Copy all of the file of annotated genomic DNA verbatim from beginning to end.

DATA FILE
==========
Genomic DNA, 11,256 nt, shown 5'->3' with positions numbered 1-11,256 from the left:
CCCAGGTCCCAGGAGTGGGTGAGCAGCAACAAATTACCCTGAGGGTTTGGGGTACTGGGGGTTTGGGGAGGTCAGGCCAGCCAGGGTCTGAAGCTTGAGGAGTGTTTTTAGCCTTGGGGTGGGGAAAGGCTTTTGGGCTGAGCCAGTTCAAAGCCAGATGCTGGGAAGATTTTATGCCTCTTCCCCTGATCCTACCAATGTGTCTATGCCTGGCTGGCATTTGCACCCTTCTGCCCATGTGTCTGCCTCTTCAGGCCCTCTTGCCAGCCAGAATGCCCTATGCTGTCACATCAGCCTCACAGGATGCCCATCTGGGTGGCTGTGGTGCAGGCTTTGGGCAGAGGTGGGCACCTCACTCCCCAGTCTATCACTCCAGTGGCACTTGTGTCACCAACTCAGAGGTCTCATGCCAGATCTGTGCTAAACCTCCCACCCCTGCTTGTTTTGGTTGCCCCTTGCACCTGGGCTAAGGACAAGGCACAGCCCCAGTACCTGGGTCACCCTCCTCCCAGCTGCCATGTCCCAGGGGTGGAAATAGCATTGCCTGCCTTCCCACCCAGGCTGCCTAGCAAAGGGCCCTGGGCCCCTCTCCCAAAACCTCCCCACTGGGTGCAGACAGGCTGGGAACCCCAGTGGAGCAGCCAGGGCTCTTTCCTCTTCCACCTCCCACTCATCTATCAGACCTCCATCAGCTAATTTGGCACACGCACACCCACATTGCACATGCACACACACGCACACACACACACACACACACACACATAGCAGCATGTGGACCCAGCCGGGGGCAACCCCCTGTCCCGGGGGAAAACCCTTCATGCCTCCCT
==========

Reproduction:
Genomic DNA, 11,256 nt, shown 5'->3' with positions numbered 1-11,256 from the left:
CCCAGGTCCCAGGAGTGGGTGAGCAGCAACAAATTACCCTGAGGGTTTGGGGTACTGGGGGTTTGGGGAGGTCAGGCCAGCCAGGGTCTGAAGCTTGAGGAGTGTTTTTAGCCTTGGGGTGGGGAAAGGCTTTTGGGCTGAGCCAGTTCAAAGCCAGATGCTGGGAAGATTTTATGCCTCTTCCCCTGATCCTACCAATGTGTCTATGCCTGGCTGGCATTTGCACCCTTCTGCCCATGTGTCTGCCTCTTCAGGCCCTCTTGCCAGCCAGAATGCCCTATGCTGTCACATCAGCCTCACAGGATGCCCATCTGGGTGGCTGTGGTGCAGGCTTTGGGCAGAGGTGGGCACCTCACTCCCCAGTCTATCACTCCAGTGGCACTTGTGTCACCAACTCAGAGGTCTCATGCCAGATCTGTGCTAAACCTCCCACCCCTGCTTGTTTTGGTTGCCCCTTGCACCTGGGCTAAGGACAAGGCACAGCCCCAGTACCTGGGTCACCCTCCTCCCAGCTGCCATGTCCCAGGGGTGGAAATAGCATTGCCTGCCTTCCCACCCAGGCTGCCTAGCAAAGGGCCCTGGGCCCCTCTCCCAAAACCTCCCCACTGGGTGCAGACAGGCTGGGAACCCCAGTGGAGCAGCCAGGGCTCTTTCCTCTTCCACCTCCCACTCATCTATCAGACCTCCATCAGCTAATTTGGCACACGCACACCCACATTGCACATGCACACACACGCACACACACACACACACACACACACATAGCAGCATGTGGACCCAGCCGGGGGCAACCCCCTGTCCCGGGGGAAAACCCTTCATGCCTCCCT